Clegg is in favour of the Single Transferable Vote system for elections to Westminster. This system combines elements of majoritarianism (where an unpopular candidate cannot be elected by default because of a split in the vote of his opposition between several similar opposing candidates as is the case in FPTP (first past the post)) with elements of proportionality (where the number of votes cast for any candidate is directly proportional to the power said candidate has in government.) This system is praised by the UKs Electoral Reform Society, which has condemned the FPTP system for being unfair, as many votes are "wasted" and parties represented in a smaller area of the country need fewer votes to achieve a majority in Parliament. This system has resulted in several Labour victories with vote percentages that would not give the Conservatives a victory, and would garner very little support for parties with nationwide support such as UKIP or Clegg's own Liberal Democrats. In fact, in the 2010 election itself, UKIP recieved more than 3% of the vote, but assumed not a single one of the 650 seats in Parliament.

Clegg's performance in the first ever televised live UK election debate thrust him into the spotlight and up the opinion polls, with one poll even placing him first among the Prime Ministerial candidates at one point. However, a number of factors conspired to actually end up reducing the number of seats held by the Liberal Democrats at the election. The FPTP system, as mentioned above, discriminates against a party that is supported across the whole country, such as the Liberal Democrats or UKIP (the UK independence party, a vehemently anti-EU party.) David Cameron's support markedly increased in the final week leading up to the election. Gordon Brown's popularity took a major hit in the lead-up to the election, peaking with an occasion where he referred to a pensioner as a "bigoted woman", due to the nature of the FPTP electoral system's making the election a race between Conservatives and Labour, despite widespread Liberal Democrat support, many voters abandoned the Liberal Democrats at the 11th hour in order to prevent Brown's re-election by the splitting of his opposition between Clegg and Cameron. Despite this - Clegg was left in a position of considerable power when the Conservatives failed to gain a majority. This was not quite as important as it may have seemed, as a Labour-Liberal coalition would also not have had a majority, so a Liberal-Conservative coalition was really the only feasible option. Some had predicted Clegg would be a "king-maker" (able to form a majority when allied with either major party, and thus in a position of huge power out of proportion to his vote) but this did not come about. Despite Brown's resignation in the hope of sweetening a deal, David Cameron assumed the office of Prime Minister, with Nick Clegg as his deputy. Four other Liberal Democrats were placed in cabinet positions, and the "coalition manifesto" included a number of Liberal Democrat policies including a high-speed rail network (as opposed to further airport expansion planned by Cameron) and the raising of the income tax threshold to £10,000. It was reported that many senior Liberals were sceptical of a Conservative coalition until they had seen the manifesto. On voting reform and inheritance tax, as well as many other major issues, a compromise was reached.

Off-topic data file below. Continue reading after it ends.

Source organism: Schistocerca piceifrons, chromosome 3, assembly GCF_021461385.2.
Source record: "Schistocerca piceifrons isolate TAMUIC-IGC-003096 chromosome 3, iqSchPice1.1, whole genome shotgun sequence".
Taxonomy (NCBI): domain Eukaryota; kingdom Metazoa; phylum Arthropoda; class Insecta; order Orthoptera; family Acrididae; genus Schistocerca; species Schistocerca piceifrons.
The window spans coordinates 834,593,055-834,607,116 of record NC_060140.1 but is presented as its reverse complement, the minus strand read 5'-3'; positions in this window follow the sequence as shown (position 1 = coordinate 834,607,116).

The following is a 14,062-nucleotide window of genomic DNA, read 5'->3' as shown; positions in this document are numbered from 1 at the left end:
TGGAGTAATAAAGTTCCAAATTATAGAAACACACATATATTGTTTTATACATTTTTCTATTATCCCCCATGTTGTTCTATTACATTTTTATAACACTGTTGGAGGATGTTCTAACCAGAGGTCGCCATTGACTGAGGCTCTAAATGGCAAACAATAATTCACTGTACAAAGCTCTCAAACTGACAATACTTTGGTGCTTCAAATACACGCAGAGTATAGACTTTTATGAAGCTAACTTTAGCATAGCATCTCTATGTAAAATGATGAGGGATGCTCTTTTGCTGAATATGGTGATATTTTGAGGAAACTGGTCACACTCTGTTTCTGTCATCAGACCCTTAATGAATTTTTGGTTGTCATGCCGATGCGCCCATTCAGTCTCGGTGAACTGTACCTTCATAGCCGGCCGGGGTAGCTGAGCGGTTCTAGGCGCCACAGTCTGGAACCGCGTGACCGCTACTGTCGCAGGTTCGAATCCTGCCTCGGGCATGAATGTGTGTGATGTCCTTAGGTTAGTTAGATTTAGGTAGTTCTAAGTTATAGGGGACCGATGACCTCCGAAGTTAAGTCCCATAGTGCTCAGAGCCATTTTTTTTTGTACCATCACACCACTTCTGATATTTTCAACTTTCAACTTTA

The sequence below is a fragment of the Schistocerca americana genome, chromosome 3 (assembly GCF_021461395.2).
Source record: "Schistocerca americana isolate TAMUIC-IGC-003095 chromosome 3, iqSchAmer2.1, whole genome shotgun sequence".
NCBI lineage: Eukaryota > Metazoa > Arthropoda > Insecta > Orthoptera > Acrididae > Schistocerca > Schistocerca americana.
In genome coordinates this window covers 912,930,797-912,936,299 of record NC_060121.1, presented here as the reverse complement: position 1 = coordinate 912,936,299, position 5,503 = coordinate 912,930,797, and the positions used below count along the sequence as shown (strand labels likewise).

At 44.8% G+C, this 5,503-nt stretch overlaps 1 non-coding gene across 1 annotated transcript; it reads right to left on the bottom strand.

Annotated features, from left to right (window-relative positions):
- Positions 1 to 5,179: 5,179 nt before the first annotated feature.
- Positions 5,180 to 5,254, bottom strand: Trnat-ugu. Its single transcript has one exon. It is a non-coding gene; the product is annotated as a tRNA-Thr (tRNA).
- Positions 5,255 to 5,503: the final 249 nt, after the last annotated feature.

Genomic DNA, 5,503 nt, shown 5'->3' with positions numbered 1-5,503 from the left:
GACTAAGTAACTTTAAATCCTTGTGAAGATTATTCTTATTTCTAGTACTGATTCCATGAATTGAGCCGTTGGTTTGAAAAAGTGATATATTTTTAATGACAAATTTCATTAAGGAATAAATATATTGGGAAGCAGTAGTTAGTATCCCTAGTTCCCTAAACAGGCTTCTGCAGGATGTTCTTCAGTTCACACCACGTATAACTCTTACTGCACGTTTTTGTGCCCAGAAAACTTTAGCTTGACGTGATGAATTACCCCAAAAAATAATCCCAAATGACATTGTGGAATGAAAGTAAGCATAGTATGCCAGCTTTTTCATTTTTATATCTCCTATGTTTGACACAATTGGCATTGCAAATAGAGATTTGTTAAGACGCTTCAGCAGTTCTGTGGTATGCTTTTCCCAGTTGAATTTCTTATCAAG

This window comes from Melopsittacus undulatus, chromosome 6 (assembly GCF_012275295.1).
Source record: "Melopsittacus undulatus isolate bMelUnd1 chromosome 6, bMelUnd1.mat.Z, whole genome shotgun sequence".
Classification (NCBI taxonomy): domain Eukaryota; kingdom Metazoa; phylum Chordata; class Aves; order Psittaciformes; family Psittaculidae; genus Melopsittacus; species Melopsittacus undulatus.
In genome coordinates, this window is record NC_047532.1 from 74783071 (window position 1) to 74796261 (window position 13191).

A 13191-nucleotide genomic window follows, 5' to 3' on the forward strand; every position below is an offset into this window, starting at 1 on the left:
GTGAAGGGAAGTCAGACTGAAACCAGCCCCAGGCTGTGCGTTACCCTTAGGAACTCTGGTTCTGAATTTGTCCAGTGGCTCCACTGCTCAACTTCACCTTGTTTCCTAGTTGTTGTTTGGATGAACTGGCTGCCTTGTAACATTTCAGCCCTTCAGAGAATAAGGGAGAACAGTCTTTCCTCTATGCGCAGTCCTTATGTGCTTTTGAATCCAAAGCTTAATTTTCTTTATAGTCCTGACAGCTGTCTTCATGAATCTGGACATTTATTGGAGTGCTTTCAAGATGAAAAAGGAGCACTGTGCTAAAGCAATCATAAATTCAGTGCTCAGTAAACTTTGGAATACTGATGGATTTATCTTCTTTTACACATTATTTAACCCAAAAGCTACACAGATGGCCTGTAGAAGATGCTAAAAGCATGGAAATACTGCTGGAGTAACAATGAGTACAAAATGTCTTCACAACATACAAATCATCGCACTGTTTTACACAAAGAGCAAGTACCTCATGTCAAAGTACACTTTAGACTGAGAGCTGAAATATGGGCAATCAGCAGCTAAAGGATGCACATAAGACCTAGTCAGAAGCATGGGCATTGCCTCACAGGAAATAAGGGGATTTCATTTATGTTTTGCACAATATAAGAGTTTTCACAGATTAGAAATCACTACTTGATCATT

1. Daily Mail - Nick Clegg on his regrets